Recent evidence from several relatively small nested case-control studies in prospective cohorts shows an association between longer telomere length measured phenotypically in peripheral white blood cell (WBC) DNA and increased lung cancer risk. We sought to further explore this relationship by examining a panel of seven telomere-length associated genetic variants in a large study of 5,457 never-smoking female Asian lung cancer cases and 4,493 never-smoking female Asian controls using data from a previously reported genome-wide association study. Using a group of 1,536 individuals with phenotypically measured telomere length in WBCs in the prospective Shanghai Women's Health study, we demonstrated the utility of a genetic risk score (GRS) of seven telomere-length associated variants to predict telomere length in an Asian population. We then found that GRSs used as instrumental variables to predict longer telomere length were associated with increased lung cancer risk (OR = 1.51 (95% CI = 1.34-1.69) for upper vs. lower quartile of the weighted GRS, p value = 4.54 × 10(-14) ) even after removing rs2736100 (p value = 4.81 × 10(-3) ), a SNP in the TERT locus robustly associated with lung cancer risk in prior association studies. Stratified analyses suggested the effect of the telomere-associated GRS is strongest among younger individuals. We found no difference in GRS effect between adenocarcinoma and squamous cell subtypes. Our results indicate that a genetic background that favors longer telomere length may increase lung cancer risk, which is consistent with earlier prospective studies relating longer telomere length with increased lung cancer risk.
Published 2014. This article is a US Government work and, as such, is in the public domain of the United States of America.
Known genetic loci explain only a small proportion of the familial relative risk of colorectal cancer (CRC). We conducted a genome-wide association study of CRC in East Asians with 14,963 cases and 31,945 controls and identified 6 new loci associated with CRC risk (P = 3.42 × 10(-8) to 9.22 × 10(-21)) at 10q22.3, 10q25.2, 11q12.2, 12p13.31, 17p13.3 and 19q13.2. Two of these loci map to genes (TCF7L2 and TGFB1) with established roles in colorectal tumorigenesis. Four other loci are located in or near genes involved in transcriptional regulation (ZMIZ1), genome maintenance (FEN1), fatty acid metabolism (FADS1 and FADS2), cancer cell motility and metastasis (CD9), and cell growth and differentiation (NXN). We also found suggestive evidence for three additional loci associated with CRC risk near genome-wide significance at 8q24.11, 10q21.1 and 10q24.2. Furthermore, we replicated 22 previously reported CRC-associated loci. Our study provides insights into the genetic basis of CRC and suggests the involvement of new biological pathways.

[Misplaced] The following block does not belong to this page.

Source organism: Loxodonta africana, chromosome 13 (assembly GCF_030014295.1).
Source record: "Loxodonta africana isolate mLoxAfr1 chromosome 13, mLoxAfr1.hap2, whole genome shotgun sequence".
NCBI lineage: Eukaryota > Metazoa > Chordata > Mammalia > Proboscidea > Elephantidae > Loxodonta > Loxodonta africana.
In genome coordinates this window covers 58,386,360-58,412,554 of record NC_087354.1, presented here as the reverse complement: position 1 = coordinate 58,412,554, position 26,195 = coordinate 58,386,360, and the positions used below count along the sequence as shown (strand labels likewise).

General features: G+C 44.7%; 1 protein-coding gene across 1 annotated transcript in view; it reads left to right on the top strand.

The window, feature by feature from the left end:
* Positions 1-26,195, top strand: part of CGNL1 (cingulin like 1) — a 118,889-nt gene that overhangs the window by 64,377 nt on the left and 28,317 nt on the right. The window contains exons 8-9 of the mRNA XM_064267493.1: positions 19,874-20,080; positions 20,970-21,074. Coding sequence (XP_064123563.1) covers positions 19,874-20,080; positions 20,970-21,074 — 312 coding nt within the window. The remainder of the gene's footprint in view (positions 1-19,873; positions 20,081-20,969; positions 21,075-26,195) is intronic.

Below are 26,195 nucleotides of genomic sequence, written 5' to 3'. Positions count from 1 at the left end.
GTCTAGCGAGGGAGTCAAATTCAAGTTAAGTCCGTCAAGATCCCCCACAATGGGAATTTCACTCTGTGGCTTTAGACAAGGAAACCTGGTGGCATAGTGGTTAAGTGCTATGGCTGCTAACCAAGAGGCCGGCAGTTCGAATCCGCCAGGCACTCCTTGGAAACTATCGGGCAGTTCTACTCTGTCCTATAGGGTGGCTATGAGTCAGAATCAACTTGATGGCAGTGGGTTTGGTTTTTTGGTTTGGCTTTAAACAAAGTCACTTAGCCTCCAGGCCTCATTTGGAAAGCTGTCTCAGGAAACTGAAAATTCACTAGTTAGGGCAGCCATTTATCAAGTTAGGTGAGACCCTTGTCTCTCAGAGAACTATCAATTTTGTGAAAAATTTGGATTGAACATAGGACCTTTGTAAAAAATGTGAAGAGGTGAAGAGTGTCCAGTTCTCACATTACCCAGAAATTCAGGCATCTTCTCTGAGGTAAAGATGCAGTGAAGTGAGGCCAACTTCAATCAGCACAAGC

Genome-wide association studies (GWAS) of colorectal cancer (CRC) have been conducted primarily in European descendants. In a GWAS conducted in East Asians, we first analyzed approximately 1.7 million single-nucleotide polymorphisms (SNPs) in four studies with 1,773 CRC cases and 2,642 controls. We then selected 66 promising SNPs for replication and genotyped them in three independent studies with 3,612 cases and 3,523 controls. Five SNPs were further evaluated using data from four additional studies including up to 3,290 cases and 4,339 controls. SNP rs7229639 in the SMAD7 gene was found to be associated with CRC risk with an odds ratio (95% confidence interval) associated with the minor allele (A) of 1.22 (1.15-1.29) in the combined analysis of all 11 studies (p = 2.93 × 10(-11) ). SNP rs7229639 is 2,487 bp upstream from rs4939827, a risk variant identified previously in a European-ancestry GWAS in relation to CRC risk. However, these two SNPs are not correlated in East Asians (r(2) = 0.008) nor in Europeans (r(2) = 0.146). The CRC association with rs7229639 remained statistically significant after adjusting for rs4939827 as well as three additional CRC risk variants (rs58920878, rs12953717 and rs4464148) reported previously in this region. SNPs rs7229639 and rs4939827 explained approximately 1% of the familial relative risk of CRC in East Asians. This study identifies a new CRC risk variant in the SMAD7 gene, further highlighting the significant role of this gene in the etiology of CRC.